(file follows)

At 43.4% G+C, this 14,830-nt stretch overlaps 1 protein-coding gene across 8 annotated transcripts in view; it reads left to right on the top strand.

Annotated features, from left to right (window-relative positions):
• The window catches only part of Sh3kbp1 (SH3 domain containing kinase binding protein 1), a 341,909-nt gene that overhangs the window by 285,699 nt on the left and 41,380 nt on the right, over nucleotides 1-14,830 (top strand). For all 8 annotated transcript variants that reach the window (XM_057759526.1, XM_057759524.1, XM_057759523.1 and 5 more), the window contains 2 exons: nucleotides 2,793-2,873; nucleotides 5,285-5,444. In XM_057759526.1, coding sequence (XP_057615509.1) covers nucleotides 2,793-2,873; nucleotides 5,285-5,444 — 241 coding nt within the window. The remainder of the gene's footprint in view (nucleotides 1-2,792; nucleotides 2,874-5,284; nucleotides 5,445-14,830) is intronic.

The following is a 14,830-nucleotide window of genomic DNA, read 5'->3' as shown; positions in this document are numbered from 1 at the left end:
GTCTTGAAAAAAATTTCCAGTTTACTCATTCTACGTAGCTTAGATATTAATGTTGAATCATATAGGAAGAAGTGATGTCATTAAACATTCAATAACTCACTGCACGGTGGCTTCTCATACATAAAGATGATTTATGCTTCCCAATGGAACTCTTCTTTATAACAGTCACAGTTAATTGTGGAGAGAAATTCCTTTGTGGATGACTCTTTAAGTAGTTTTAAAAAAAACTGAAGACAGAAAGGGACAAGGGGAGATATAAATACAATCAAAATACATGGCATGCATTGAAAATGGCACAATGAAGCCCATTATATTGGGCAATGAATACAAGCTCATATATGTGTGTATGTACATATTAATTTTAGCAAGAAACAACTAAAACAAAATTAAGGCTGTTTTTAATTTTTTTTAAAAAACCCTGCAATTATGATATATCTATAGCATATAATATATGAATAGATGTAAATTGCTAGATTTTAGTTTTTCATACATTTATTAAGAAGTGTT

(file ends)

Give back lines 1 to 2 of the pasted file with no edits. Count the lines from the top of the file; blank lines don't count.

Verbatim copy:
At 43.4% G+C, this 14,830-nt stretch overlaps 1 protein-coding gene across 8 annotated transcripts in view; it reads left to right on the top strand.

Annotated features, from left to right (window-relative positions):